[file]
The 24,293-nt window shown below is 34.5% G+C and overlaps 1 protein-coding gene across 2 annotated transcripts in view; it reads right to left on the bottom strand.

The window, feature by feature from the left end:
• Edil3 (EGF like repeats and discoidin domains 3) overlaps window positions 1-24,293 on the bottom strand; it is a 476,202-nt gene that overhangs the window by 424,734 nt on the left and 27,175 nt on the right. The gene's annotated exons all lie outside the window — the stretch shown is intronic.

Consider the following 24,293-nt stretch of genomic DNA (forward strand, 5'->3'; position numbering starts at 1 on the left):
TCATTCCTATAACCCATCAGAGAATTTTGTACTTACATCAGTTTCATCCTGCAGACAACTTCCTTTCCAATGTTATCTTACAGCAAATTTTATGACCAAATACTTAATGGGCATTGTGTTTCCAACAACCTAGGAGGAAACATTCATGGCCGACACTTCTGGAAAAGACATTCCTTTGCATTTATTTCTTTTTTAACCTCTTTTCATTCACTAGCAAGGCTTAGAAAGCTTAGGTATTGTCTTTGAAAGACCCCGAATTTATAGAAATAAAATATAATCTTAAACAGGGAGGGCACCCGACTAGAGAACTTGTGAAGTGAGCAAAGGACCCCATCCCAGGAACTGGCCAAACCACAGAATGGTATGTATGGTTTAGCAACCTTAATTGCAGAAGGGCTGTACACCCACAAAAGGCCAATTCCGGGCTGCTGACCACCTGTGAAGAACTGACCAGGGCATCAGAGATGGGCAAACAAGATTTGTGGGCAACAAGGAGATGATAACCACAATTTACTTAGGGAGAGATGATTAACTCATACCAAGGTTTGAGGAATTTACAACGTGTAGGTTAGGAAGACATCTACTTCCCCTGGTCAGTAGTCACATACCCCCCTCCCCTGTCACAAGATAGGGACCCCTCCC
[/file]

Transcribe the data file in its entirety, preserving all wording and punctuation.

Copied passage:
The 24,293-nt window shown below is 34.5% G+C and overlaps 1 protein-coding gene across 2 annotated transcripts in view; it reads right to left on the bottom strand.

The window, feature by feature from the left end:
• Edil3 (EGF like repeats and discoidin domains 3) overlaps window positions 1-24,293 on the bottom strand; it is a 476,202-nt gene that overhangs the window by 424,734 nt on the left and 27,175 nt on the right. The gene's annotated exons all lie outside the window — the stretch shown is intronic.

Consider the following 24,293-nt stretch of genomic DNA (forward strand, 5'->3'; position numbering starts at 1 on the left):
TCATTCCTATAACCCATCAGAGAATTTTGTACTTACATCAGTTTCATCCTGCAGACAACTTCCTTTCCAATGTTATCTTACAGCAAATTTTATGACCAAATACTTAATGGGCATTGTGTTTCCAACAACCTAGGAGGAAACATTCATGGCCGACACTTCTGGAAAAGACATTCCTTTGCATTTATTTCTTTTTTAACCTCTTTTCATTCACTAGCAAGGCTTAGAAAGCTTAGGTATTGTCTTTGAAAGACCCCGAATTTATAGAAATAAAATATAATCTTAAACAGGGAGGGCACCCGACTAGAGAACTTGTGAAGTGAGCAAAGGACCCCATCCCAGGAACTGGCCAAACCACAGAATGGTATGTATGGTTTAGCAACCTTAATTGCAGAAGGGCTGTACACCCACAAAAGGCCAATTCCGGGCTGCTGACCACCTGTGAAGAACTGACCAGGGCATCAGAGATGGGCAAACAAGATTTGTGGGCAACAAGGAGATGATAACCACAATTTACTTAGGGAGAGATGATTAACTCATACCAAGGTTTGAGGAATTTACAACGTGTAGGTTAGGAAGACATCTACTTCCCCTGGTCAGTAGTCACATACCCCCCTCCCCTGTCACAAGATAGGGACCCCTCCC